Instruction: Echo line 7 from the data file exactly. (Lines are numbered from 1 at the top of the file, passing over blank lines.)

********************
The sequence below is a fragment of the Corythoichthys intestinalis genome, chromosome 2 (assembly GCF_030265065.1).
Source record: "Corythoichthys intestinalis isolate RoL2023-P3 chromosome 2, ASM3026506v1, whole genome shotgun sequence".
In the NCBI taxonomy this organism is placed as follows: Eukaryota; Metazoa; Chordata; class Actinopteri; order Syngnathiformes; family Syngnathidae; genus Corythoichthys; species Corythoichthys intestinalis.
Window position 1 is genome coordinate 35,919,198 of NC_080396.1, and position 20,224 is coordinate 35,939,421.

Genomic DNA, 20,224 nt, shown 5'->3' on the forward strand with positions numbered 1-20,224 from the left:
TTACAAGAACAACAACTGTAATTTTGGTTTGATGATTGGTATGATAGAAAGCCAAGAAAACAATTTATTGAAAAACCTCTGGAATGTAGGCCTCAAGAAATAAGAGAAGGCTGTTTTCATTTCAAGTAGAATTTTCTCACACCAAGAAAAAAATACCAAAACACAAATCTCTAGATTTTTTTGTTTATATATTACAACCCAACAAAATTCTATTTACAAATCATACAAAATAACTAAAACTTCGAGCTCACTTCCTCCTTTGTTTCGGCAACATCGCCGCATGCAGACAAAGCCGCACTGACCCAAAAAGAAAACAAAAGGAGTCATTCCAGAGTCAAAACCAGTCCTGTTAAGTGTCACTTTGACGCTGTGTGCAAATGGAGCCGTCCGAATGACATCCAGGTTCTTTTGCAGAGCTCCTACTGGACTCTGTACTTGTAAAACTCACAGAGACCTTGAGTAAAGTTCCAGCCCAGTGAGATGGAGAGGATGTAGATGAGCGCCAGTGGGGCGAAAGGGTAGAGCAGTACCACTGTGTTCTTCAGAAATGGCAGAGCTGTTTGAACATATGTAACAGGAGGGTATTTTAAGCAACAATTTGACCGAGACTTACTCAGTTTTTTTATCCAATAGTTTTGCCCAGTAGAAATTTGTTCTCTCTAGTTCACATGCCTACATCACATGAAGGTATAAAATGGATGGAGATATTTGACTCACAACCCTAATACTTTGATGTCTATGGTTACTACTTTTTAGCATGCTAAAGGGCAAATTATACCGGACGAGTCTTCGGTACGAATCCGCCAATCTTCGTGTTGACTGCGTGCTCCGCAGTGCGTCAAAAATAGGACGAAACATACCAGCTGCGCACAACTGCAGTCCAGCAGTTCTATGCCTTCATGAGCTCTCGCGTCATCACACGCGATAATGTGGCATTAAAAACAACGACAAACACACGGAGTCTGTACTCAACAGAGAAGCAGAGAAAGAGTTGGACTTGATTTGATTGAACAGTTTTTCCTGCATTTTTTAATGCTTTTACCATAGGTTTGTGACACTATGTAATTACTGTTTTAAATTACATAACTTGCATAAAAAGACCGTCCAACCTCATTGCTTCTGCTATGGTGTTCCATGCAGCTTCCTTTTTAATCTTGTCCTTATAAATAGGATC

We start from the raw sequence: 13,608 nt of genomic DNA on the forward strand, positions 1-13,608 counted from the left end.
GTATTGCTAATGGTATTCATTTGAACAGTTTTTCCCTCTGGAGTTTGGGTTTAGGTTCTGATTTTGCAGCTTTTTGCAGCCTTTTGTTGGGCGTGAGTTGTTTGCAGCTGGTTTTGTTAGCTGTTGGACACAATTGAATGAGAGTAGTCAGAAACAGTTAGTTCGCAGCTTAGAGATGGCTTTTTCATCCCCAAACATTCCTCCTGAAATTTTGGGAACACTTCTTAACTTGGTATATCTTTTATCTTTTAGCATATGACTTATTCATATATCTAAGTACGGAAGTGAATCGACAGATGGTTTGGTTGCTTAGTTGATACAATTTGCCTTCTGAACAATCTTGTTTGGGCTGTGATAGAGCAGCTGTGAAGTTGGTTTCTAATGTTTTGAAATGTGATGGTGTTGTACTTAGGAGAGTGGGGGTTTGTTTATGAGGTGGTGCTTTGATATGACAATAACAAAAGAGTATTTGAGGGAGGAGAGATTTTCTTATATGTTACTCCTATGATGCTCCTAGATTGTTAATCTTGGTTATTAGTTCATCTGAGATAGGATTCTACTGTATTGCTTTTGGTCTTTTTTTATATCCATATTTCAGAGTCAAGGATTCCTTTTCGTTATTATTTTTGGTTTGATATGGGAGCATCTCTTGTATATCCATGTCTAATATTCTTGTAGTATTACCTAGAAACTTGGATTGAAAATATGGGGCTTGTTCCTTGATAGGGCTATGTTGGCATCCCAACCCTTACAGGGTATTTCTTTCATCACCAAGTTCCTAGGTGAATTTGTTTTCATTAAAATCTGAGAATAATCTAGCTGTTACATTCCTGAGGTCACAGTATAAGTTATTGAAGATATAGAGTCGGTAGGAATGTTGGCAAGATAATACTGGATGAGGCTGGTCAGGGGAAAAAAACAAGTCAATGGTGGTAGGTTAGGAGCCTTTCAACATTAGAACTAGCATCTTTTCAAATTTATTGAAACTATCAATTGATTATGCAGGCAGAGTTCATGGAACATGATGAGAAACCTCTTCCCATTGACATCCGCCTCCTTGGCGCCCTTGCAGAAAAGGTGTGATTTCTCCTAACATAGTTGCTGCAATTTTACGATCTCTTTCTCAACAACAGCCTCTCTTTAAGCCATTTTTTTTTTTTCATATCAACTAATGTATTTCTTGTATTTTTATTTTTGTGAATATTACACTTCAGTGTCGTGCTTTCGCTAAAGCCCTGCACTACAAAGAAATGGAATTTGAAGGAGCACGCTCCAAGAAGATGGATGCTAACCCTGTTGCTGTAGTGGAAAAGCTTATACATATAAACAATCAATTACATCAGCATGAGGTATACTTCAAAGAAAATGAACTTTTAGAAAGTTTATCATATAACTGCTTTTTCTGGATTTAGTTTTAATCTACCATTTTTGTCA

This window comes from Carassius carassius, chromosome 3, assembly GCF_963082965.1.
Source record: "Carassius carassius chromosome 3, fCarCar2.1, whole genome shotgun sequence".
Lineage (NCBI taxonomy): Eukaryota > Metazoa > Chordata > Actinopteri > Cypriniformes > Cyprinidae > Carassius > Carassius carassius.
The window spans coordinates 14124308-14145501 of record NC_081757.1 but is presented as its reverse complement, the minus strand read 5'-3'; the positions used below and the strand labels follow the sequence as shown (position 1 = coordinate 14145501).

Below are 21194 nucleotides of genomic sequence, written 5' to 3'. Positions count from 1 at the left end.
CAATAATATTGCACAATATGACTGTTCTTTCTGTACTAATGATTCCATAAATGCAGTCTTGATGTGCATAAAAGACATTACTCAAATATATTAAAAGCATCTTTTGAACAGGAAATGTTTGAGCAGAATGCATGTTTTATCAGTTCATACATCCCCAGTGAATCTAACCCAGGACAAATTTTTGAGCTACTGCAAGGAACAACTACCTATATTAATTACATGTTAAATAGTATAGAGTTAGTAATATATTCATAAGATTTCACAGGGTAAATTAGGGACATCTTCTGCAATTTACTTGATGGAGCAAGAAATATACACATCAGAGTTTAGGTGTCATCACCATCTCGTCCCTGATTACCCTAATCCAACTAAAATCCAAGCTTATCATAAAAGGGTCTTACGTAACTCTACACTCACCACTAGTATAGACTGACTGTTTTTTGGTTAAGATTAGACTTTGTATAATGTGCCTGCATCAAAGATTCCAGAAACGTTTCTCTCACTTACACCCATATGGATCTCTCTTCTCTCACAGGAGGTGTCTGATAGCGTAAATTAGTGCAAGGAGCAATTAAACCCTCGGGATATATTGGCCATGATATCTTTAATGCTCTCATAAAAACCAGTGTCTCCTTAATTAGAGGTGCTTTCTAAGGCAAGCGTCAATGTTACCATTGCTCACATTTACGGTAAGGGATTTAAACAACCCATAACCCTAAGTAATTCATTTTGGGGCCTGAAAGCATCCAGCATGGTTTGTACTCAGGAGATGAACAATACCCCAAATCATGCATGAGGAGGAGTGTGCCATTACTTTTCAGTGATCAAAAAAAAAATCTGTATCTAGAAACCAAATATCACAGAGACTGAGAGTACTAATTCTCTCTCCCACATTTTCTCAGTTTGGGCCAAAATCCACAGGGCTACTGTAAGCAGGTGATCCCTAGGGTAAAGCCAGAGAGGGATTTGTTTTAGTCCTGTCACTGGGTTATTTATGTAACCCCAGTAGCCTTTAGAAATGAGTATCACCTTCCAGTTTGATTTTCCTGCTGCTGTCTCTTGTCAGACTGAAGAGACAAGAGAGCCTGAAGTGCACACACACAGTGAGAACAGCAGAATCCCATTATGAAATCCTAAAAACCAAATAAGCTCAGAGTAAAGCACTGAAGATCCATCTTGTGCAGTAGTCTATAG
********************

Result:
We start from the raw sequence: 13,608 nt of genomic DNA on the forward strand, positions 1-13,608 counted from the left end.